Another thing that a visual medium would help with is the worldbuilding. The story spends a lot of time on descriptions, especially when we visit the airship. This is great for readers who can easily picture the ship in their minds, but I had to constantly go back to the ship map (not fun on a e-reader) and even then a lot of the ship’s interior was just words to me. The book felt long because it was full of descriptions, and an over-abundance of descriptions can easily get tedious. (see: The Lord of the Rings. We get it Tolkiens, you’re a linguist. You like words.) A visual medium would easily halve the lenght of certain chapters, allowing us to get more quickly to the action, and perhaps even devote some time for character development. (This isn’t to say that the characters aren’t fully fleshed out. They are, and I liked them, especially Jonas. But without knowing their motivations, it was hard to say whether there was any character development or any change in them affected by the story or our main character. I mean. There was definitely change in Jonas’ life, but not the sort I’m looking for.)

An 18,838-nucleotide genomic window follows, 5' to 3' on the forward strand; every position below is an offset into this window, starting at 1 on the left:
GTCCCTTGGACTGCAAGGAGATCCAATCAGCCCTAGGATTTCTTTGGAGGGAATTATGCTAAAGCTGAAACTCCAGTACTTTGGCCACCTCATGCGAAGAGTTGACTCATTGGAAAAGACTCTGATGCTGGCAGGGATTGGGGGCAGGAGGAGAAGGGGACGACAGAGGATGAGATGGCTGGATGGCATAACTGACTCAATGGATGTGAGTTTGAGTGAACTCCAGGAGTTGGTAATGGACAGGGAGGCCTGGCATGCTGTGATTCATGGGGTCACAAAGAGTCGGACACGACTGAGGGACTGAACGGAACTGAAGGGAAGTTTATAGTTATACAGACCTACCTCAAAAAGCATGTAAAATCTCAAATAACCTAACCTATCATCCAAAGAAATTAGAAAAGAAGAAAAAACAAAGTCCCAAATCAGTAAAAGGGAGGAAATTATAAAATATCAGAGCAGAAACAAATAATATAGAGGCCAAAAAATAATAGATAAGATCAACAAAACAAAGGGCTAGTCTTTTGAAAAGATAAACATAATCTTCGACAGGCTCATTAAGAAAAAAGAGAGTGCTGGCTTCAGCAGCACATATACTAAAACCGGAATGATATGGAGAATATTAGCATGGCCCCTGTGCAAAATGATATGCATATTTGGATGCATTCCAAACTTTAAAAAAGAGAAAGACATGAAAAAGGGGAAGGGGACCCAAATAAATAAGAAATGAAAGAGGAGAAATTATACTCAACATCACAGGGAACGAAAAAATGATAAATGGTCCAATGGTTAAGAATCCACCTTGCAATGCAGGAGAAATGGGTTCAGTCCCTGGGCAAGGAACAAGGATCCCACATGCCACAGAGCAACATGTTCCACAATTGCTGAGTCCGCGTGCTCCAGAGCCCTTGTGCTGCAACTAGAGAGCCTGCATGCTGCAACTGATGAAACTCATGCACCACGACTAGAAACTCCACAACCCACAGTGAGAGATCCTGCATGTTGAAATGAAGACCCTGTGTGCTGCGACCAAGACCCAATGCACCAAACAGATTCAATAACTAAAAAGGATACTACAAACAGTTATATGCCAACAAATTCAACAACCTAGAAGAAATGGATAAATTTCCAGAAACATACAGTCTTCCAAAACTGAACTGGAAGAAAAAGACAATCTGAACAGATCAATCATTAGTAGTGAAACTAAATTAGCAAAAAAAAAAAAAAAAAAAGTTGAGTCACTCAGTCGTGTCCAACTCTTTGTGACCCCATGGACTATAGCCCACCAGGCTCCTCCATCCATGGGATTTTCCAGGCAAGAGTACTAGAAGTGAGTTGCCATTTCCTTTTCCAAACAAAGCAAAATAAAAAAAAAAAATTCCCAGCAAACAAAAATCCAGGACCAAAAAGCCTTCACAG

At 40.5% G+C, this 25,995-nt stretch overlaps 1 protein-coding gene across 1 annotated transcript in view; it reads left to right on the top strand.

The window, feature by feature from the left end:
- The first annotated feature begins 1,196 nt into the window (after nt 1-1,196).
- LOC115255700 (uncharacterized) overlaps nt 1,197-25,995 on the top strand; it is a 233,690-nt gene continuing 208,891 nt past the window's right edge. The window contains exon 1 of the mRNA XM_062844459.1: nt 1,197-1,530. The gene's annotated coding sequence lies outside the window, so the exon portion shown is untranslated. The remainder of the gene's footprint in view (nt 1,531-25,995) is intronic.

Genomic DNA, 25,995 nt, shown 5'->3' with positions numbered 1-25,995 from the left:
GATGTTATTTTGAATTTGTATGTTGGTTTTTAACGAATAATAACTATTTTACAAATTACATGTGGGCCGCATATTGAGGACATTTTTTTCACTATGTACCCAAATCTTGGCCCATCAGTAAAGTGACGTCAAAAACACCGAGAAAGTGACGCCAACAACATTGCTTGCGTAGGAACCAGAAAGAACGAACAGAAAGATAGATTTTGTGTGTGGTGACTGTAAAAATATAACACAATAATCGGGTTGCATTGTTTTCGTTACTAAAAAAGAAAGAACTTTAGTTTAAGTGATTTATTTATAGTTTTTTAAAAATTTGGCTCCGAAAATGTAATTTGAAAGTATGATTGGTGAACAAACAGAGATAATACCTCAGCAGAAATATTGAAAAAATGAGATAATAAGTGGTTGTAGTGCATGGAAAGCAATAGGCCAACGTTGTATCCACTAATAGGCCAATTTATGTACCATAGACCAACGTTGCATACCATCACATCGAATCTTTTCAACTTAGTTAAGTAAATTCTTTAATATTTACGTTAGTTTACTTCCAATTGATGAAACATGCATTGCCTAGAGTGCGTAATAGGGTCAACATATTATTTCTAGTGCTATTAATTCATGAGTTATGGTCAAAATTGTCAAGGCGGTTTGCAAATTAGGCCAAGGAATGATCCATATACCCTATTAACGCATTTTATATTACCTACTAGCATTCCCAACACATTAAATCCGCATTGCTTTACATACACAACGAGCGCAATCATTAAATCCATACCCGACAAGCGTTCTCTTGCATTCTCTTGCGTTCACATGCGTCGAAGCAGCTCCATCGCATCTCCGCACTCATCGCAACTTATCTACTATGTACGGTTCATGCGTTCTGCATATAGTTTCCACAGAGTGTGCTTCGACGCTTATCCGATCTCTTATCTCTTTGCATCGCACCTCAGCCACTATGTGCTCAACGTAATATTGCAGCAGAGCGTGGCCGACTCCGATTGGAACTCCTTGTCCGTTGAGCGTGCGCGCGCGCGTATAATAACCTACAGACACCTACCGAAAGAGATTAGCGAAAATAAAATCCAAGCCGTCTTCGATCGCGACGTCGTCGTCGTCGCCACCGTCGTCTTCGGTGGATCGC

And besides, this is a steampunk airship novel. Can you imagine what that would look like in a graphic novel? It would be so cool. SO COOL. Because this book really is very cool! There are airships, battles, stories, a heist, and just a ton of fun stuff in this novel. Like I said, I’m certain that a ton of people will like it, and I *will* rec it to some of my steampunk-loving friends even though I, personnally, am neutral towards it. That bumps my rating from two stars to two and a half, because while I’m « meh » about it it’s a good « meh. » A « story needs work, but the writing is on point » meh.

I mean, I probably wouldn’t be as annoyed that I’m not getting any answers if I didn’t want those answers, you know?